I lived in Alaska for 18 years and, with this August, have now lived in California for 18 years. I have been thinking about this because of the recent writing class I took with Molly Wizenberg (!) on the craft of memoir writing through the lens of place. In July, I spent two weeks in Alaska: a week in Sitka at the Sitka Arts and Science Festival and then traveled to Haines for a week with my family. It was an amazing experience and I am still processing through it all. I met incredible people who I now consider dear friends. I plan to share more in a future post, but for now, I am reveling in post-glow of Alaskan vacation. I have also been thinking about the color magenta.
When I was around 7 or 8, I fell for magenta. I don’t think I was ever a light pink fan. I liked the deep dark saturated pink. It is the color of fireweed that grows rapidly in the summer in long Alaskan daylight. It is such a lovely shock to see swaths of it framing the edges of beaches and roads, a contrast to all the green and blue. When it reaches the top of the stalk, it’s seed-pods split open to reveal downy feathers and we know summer is almost up.
For me, the California equivalent of this deep pink is found in bougainvillea. Their brightly colored papery blooms are seemingly present year-round. There is scale to their shade- some can be almost apricot in tone- but I like the pink that fairly pulses against the eyes. In growing, it seems to take over: draping over chain link fences and climbing up pergolas, wrapping around sides of homes. It transforms even the most mundane scenes with it’s gorgeousness- like a charming person livening up a boring cocktail hour.
As much as I love it, I do not wear this deep magenta shade. But looking at my kitchen shelf, I think I have been trying to preserve it: jars of jams, jellies, butters all tend towards that dark hue.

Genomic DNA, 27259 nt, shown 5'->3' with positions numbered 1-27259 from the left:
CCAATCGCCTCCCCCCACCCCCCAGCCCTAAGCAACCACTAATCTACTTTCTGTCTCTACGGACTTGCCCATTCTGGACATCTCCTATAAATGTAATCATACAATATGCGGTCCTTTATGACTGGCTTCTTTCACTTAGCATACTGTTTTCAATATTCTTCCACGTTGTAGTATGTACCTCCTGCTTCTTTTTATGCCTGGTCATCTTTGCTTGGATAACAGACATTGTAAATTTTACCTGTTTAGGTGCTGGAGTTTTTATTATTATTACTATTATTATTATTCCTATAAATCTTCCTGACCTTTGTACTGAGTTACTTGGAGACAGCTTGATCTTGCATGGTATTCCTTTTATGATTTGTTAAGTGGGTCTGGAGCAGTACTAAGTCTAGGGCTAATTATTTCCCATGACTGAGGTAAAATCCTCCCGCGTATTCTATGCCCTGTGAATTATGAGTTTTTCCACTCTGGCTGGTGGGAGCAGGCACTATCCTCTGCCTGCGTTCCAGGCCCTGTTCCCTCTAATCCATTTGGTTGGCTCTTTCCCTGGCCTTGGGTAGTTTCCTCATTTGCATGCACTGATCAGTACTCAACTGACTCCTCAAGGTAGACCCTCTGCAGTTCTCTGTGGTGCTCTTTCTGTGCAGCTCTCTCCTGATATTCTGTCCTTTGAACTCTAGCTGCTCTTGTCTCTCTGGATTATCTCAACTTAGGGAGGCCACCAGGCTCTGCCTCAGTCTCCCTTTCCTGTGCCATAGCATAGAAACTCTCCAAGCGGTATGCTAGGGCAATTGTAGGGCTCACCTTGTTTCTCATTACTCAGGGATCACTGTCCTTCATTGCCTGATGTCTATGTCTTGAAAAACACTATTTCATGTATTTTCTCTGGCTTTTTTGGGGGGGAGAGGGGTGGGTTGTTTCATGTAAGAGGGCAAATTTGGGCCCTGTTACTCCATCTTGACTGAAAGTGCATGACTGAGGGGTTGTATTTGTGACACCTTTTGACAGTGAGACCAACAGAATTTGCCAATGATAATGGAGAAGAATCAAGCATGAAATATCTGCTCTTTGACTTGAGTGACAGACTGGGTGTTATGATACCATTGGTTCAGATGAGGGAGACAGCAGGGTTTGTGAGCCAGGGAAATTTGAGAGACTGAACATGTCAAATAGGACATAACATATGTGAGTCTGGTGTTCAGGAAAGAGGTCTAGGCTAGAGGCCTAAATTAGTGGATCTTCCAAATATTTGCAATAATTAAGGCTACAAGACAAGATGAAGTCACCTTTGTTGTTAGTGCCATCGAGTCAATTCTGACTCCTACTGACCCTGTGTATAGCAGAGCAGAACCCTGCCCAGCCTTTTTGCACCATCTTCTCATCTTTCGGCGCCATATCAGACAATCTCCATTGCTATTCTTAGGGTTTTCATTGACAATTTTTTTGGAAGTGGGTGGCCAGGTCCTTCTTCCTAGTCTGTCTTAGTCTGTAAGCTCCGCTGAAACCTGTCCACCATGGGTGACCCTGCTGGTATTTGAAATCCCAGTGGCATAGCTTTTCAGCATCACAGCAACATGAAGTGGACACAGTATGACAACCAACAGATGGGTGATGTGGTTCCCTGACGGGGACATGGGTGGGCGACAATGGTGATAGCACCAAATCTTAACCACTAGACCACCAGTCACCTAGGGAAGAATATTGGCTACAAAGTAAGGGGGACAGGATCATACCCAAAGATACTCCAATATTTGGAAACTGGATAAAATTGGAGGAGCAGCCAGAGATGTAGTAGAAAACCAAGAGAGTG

The box of jam arrived from Alaska on a Friday afternoon. Miraculously, only one jar broke. It was shipped priority mail and somewhere in route got a bit beat beat up. When it was delivered to our doorstep it was set inside a thin plastic USPS mail tote. This was to contain the deep pink stickiness seeping through the upper left corner edge. It must have been dumped upside down at some point for it to leak through like that.
I took the box into the kitchen and cut it open. The other jars were covered in a mixture of raspberry jam and glass shards. Josh carried the tote over to the kitchen sink and carefully pulled each jar out. I gingerly rinsed them off, gently turning and brushing so I didn’t cut myself. What remained of the delivery were 5 raspberry jam, 2 high bush cranberry jelly and 3 apple butter.
I made the raspberry jam about a week earlier, at my parents stove. While I was in Sitka, Josh and my mom had picked the wild raspberries from a couple of spots around Haines. They froze the berries overnight on cookie sheets and then bagged them up. The last day of our vacation, I made a double batch of raspberry jam. It turned the most beautiful deep color and puckery sweet as only wild raspberries can really deliver. I used a recipe from Martha Stewart online and scrolled through it on my phone while skimming pink foam from the bubbling mixture on the stove. My mom and I did consult a few of her vintage cookbooks for recipes. One of my favorites was “Farm Journal’s Country Cookbook” and on the page opposite the title, my mom had signed her name and dated it “1/21/74 – A present to myself.” I love that. The final result was 10 sealed half pint jars plus one large mason jar of extra that my mom put in her fridge. They packed up six of the sealed raspberry jars, along with some of my mom’s preserves, to send to us.
I put the jam jars on my kitchen shelf, along with the other home canned items: brandied cherries with red wine, strawberry butter, strawberry lavender jam, strawberry chamomile syrup. It stirs my heart to look at those shades of red and deep pink, the caramel brown of the apple butter.
My Dad says my great grandma Helen used to take people on tours out to her cold cellar/shed to show the rows of shelving with jars of preserves and canned goods, savory and sweet. All of it made by her.